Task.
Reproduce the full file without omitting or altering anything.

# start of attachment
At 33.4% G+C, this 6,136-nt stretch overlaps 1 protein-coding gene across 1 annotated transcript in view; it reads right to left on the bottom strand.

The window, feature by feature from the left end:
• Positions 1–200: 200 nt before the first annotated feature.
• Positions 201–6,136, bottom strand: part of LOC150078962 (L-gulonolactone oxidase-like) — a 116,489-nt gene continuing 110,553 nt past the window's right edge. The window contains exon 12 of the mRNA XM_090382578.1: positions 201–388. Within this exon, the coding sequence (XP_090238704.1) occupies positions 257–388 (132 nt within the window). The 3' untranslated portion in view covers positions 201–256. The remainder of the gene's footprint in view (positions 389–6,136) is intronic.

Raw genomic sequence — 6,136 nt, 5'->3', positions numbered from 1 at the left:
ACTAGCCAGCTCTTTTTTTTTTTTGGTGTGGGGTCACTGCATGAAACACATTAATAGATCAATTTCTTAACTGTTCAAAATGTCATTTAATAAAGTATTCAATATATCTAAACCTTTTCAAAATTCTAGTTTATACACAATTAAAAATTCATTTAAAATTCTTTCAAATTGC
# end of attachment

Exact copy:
At 33.4% G+C, this 6,136-nt stretch overlaps 1 protein-coding gene across 1 annotated transcript in view; it reads right to left on the bottom strand.

The window, feature by feature from the left end:
• Positions 1–200: 200 nt before the first annotated feature.
• Positions 201–6,136, bottom strand: part of LOC150078962 (L-gulonolactone oxidase-like) — a 116,489-nt gene continuing 110,553 nt past the window's right edge. The window contains exon 12 of the mRNA XM_090382578.1: positions 201–388. Within this exon, the coding sequence (XP_090238704.1) occupies positions 257–388 (132 nt within the window). The 3' untranslated portion in view covers positions 201–256. The remainder of the gene's footprint in view (positions 389–6,136) is intronic.

Raw genomic sequence — 6,136 nt, 5'->3', positions numbered from 1 at the left:
ACTAGCCAGCTCTTTTTTTTTTTTGGTGTGGGGTCACTGCATGAAACACATTAATAGATCAATTTCTTAACTGTTCAAAATGTCATTTAATAAAGTATTCAATATATCTAAACCTTTTCAAAATTCTAGTTTATACACAATTAAAAATTCATTTAAAATTCTTTCAAATTGC